When the Doolittles decided to move on, Dukes and Jacobson stepped in – their enthusiasm for contemporary architecture evident in their modernist Los Angeles residence, which was designed by their friend, the late architect Ray Kappe. On a trip with Kappe and his wife Sally, the pair fell in love with High Desert House. “We decided to take a detour on the way home to see the house – we’re architecture nerds and were curious,” says Dukes. “None of us could believe the level of craftsmanship when we found the property. Ray, who was a very mellow person, told my husband then and there, ‘You have to get this house.’”
American architect Wallace Cunningham views each project as a unique response to site and setting. But within his work there is a constant sculptural thread – his houses have fluid lines, curving pools and roof canopies that connect, visually and physically, with the landscape, sea and sky.
One of the most dramatic expressions of his philosophy is The Crescent House in Encinitas, north of San Diego, California – a two-storey home owned by a property developer and his family in an elevated spot overlooking the coastline. The 7,500sq ft house, completed in 2014, has floor-to-ceiling windows in the main living spaces on the upper floor, capturing mesmerising views over the water, while a series of balconies and terraces reinforce the sense of connection to the outdoors.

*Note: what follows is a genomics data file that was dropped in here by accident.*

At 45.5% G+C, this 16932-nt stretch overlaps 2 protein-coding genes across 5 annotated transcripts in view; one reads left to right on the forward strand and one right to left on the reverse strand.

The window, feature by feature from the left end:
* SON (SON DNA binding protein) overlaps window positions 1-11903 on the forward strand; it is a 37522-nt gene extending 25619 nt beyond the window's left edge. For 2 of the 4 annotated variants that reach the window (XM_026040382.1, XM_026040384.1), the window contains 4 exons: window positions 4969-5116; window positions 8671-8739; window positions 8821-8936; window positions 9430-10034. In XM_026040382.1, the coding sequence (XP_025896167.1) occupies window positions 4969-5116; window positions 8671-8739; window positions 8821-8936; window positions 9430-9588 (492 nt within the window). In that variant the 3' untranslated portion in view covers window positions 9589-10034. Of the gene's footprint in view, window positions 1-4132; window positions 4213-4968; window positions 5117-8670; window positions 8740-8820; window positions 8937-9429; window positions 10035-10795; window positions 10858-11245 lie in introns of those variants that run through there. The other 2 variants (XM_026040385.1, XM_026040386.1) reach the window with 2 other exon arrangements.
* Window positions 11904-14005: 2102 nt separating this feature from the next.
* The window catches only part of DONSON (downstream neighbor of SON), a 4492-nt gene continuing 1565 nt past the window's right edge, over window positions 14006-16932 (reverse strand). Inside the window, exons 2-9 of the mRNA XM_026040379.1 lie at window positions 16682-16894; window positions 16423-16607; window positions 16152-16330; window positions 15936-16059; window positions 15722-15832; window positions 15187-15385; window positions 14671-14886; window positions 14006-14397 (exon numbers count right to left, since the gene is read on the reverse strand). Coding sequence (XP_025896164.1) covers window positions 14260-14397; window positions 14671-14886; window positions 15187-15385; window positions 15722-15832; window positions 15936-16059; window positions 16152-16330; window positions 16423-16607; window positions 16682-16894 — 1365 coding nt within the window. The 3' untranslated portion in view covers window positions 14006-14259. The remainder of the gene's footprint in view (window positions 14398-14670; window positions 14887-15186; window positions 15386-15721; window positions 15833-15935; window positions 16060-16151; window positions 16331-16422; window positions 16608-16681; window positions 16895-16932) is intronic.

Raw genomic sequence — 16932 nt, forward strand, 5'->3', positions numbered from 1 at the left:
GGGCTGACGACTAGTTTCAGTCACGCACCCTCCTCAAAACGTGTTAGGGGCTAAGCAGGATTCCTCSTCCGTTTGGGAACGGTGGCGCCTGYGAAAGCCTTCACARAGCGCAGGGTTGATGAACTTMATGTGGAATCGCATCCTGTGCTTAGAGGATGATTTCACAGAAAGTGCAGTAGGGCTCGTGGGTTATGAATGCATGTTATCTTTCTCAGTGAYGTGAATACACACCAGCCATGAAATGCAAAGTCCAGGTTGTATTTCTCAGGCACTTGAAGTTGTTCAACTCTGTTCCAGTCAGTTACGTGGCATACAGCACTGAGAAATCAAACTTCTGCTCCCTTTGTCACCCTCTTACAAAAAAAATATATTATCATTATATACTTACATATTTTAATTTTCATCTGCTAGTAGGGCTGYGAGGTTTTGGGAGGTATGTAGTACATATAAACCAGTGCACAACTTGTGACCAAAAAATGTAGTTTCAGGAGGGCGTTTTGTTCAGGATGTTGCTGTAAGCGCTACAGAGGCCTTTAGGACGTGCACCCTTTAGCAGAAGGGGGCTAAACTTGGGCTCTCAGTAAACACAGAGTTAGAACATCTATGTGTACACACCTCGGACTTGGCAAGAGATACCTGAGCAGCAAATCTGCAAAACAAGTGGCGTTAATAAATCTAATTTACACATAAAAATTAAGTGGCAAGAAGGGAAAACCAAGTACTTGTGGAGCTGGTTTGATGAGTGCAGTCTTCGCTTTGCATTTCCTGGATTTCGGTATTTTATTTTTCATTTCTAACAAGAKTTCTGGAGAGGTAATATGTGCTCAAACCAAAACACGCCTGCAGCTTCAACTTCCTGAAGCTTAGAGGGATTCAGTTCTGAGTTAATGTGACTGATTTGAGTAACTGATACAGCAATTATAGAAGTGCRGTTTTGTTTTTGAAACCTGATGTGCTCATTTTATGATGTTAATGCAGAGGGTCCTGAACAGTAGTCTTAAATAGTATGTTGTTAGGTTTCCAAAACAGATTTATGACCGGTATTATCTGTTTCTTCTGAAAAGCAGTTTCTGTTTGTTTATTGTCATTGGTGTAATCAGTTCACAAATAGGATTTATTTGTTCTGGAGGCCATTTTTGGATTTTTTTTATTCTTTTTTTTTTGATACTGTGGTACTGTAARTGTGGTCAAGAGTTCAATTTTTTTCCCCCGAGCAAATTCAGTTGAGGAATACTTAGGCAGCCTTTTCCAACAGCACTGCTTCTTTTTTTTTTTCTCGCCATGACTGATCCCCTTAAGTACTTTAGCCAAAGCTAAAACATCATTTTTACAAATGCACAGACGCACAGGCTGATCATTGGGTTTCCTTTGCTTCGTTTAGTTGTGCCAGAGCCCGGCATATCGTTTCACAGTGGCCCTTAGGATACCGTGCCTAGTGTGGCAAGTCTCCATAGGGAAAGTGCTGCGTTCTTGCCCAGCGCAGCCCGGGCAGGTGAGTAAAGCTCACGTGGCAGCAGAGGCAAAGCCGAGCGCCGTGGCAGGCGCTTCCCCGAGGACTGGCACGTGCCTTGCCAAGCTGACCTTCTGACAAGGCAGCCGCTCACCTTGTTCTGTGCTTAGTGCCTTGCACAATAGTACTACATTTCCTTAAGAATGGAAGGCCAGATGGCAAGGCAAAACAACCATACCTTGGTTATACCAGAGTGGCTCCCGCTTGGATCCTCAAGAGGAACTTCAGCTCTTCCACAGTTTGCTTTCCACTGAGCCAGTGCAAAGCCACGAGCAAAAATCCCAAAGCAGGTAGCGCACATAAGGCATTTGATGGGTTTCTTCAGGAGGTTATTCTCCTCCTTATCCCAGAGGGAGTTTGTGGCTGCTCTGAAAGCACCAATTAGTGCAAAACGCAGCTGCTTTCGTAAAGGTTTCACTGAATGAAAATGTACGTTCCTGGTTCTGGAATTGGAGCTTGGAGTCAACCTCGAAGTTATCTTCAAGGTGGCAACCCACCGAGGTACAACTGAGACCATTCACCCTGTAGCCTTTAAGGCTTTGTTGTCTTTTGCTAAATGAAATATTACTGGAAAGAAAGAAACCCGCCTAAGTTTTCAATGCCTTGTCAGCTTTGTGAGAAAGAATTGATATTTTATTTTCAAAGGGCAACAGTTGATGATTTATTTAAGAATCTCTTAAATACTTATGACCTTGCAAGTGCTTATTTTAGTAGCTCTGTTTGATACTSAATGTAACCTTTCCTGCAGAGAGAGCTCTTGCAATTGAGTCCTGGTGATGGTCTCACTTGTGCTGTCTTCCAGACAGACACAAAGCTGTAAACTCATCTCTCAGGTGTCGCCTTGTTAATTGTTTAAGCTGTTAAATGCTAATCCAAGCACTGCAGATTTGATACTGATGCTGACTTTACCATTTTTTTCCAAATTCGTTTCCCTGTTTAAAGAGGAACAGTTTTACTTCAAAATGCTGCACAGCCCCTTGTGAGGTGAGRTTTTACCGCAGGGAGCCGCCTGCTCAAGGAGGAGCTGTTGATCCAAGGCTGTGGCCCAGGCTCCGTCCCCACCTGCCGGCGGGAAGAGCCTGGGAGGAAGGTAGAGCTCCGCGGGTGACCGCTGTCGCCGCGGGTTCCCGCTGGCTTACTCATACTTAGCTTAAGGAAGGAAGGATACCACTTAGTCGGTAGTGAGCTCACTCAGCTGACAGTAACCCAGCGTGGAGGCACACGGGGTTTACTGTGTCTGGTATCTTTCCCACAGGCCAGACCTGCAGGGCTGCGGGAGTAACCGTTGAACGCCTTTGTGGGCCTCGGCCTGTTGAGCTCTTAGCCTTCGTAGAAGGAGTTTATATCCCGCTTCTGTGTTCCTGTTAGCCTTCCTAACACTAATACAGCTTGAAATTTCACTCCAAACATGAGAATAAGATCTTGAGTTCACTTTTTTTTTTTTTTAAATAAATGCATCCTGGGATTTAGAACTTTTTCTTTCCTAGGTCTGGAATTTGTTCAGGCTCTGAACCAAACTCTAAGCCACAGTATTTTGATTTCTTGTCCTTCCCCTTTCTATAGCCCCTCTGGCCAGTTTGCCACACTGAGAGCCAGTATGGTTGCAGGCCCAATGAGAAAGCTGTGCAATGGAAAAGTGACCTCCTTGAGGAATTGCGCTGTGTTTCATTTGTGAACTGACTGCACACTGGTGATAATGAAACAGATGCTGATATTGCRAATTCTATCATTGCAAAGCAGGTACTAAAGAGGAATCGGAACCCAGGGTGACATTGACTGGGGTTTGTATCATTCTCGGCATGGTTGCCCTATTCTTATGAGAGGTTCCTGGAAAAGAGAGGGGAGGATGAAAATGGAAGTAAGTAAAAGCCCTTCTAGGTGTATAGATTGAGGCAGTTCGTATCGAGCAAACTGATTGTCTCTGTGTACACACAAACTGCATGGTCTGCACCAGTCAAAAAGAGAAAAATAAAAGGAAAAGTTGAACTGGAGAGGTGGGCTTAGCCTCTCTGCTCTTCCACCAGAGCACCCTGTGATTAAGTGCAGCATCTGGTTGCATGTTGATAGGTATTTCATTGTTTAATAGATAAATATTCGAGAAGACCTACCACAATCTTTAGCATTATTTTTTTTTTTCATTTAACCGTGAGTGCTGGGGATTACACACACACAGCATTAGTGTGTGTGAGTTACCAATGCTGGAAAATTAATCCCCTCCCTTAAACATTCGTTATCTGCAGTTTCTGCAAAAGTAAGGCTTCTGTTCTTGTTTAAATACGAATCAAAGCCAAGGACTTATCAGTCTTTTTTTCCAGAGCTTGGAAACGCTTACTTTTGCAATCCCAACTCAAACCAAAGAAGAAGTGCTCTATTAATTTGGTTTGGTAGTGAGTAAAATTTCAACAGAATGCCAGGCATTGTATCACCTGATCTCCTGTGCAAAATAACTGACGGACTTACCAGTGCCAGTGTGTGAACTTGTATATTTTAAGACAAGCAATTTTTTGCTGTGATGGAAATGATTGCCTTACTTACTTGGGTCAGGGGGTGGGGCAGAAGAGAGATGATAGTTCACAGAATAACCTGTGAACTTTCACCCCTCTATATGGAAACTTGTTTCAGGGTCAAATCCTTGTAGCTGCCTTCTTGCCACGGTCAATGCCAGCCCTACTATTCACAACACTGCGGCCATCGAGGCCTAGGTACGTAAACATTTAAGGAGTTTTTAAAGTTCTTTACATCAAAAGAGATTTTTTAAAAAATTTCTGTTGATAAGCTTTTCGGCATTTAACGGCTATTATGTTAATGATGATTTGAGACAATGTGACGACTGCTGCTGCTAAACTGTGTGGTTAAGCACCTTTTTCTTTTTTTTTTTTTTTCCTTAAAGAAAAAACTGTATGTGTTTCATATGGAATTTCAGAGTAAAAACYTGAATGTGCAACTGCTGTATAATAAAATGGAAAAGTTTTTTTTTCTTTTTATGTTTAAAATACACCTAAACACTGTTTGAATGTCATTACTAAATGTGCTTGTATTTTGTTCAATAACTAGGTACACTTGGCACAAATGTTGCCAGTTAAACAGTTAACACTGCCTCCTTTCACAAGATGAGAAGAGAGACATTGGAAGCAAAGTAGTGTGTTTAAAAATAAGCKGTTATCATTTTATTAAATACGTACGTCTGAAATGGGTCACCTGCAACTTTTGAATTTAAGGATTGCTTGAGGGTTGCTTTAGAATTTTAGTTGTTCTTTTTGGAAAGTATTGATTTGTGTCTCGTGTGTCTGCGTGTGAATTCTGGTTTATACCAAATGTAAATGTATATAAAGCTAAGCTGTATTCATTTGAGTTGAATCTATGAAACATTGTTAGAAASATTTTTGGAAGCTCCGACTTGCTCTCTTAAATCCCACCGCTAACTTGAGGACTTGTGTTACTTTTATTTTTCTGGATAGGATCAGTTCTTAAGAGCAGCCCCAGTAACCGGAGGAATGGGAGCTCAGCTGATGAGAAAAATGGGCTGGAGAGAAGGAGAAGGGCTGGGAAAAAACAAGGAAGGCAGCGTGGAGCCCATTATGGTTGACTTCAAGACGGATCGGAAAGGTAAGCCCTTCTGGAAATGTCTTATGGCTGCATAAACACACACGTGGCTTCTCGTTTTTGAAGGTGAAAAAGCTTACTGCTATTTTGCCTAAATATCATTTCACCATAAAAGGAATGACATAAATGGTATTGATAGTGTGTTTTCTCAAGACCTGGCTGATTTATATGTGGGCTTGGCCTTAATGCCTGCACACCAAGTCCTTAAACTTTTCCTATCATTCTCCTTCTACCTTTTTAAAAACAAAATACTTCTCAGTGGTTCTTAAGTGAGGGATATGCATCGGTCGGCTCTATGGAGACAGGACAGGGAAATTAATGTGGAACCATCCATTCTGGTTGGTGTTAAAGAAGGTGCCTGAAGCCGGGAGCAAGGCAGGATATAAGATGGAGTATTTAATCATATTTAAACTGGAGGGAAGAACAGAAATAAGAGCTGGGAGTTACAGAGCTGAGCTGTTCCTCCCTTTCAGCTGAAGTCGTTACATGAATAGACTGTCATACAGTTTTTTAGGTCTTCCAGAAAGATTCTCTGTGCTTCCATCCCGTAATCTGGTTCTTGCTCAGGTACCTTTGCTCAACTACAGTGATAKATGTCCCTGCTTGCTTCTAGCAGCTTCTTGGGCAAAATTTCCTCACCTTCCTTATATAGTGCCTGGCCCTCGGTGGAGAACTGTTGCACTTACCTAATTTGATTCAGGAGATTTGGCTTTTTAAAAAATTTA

The form of the crescent moon was a key inspiration in the design, particularly within the indoor-outdoor courtyard. “We wanted to capture as much of these views as possible from the main spaces but also hide the surrounding structures so the family would feel as though they were home alone,” says Cunningham. “We created a path of discovery through the house, with the courtyard being a counterpoint between the circular and triangular elements of the building.”